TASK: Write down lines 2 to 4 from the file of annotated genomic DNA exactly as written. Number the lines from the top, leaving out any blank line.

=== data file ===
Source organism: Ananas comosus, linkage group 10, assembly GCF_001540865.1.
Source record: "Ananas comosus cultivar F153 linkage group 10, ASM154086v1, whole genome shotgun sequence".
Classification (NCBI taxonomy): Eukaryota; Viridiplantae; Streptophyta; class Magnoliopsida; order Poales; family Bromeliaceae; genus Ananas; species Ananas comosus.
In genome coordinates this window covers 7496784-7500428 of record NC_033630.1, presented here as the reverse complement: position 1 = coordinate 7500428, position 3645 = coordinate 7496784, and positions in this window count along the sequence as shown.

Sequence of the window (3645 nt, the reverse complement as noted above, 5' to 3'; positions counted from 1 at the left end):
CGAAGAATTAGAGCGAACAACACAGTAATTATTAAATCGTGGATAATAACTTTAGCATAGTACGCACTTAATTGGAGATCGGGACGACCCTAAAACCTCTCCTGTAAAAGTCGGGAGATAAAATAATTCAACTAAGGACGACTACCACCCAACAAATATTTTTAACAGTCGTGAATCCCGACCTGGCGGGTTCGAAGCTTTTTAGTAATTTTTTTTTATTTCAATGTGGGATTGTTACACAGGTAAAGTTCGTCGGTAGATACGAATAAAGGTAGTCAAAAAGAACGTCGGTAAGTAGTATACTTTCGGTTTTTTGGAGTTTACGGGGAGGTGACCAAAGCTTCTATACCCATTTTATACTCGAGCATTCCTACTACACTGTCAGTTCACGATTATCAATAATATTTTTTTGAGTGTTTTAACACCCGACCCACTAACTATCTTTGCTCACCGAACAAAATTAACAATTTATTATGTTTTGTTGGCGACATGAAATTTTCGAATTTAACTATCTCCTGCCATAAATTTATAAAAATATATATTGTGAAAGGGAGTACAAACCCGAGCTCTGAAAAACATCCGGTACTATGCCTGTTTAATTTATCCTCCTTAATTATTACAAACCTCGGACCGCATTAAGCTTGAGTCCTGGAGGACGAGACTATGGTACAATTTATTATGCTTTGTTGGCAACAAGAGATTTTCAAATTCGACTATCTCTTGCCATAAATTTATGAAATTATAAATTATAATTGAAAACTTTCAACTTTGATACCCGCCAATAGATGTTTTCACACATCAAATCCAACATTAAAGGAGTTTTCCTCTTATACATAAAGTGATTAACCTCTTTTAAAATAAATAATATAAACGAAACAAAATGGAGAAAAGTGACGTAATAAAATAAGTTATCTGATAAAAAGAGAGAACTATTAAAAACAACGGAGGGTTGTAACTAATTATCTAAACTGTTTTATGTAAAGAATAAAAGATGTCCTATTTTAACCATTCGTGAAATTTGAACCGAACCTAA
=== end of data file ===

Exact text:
Source record: "Ananas comosus cultivar F153 linkage group 10, ASM154086v1, whole genome shotgun sequence".
Classification (NCBI taxonomy): Eukaryota; Viridiplantae; Streptophyta; class Magnoliopsida; order Poales; family Bromeliaceae; genus Ananas; species Ananas comosus.
In genome coordinates this window covers 7496784-7500428 of record NC_033630.1, presented here as the reverse complement: position 1 = coordinate 7500428, position 3645 = coordinate 7496784, and positions in this window count along the sequence as shown.